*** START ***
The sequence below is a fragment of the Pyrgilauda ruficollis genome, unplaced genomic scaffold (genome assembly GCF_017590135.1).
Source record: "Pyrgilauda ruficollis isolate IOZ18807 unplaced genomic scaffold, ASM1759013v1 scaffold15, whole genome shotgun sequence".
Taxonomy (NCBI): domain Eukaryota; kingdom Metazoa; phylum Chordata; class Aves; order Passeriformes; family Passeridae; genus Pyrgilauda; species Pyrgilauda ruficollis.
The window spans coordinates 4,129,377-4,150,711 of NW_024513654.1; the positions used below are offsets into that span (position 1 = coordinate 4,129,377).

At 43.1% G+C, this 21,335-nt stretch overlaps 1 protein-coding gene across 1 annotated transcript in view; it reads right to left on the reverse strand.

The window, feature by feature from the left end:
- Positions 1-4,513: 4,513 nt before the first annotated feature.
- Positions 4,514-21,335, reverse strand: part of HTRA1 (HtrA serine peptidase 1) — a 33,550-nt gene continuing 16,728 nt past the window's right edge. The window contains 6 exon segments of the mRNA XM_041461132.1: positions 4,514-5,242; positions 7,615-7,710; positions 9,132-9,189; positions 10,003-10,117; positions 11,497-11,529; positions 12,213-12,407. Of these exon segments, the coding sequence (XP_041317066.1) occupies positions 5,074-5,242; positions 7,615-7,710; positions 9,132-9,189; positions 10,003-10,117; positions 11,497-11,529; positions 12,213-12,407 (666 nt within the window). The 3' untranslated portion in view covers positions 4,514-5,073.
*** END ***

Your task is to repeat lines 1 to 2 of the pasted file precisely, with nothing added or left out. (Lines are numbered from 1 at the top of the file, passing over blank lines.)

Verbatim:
The sequence below is a fragment of the Pyrgilauda ruficollis genome, unplaced genomic scaffold (genome assembly GCF_017590135.1).
Source record: "Pyrgilauda ruficollis isolate IOZ18807 unplaced genomic scaffold, ASM1759013v1 scaffold15, whole genome shotgun sequence".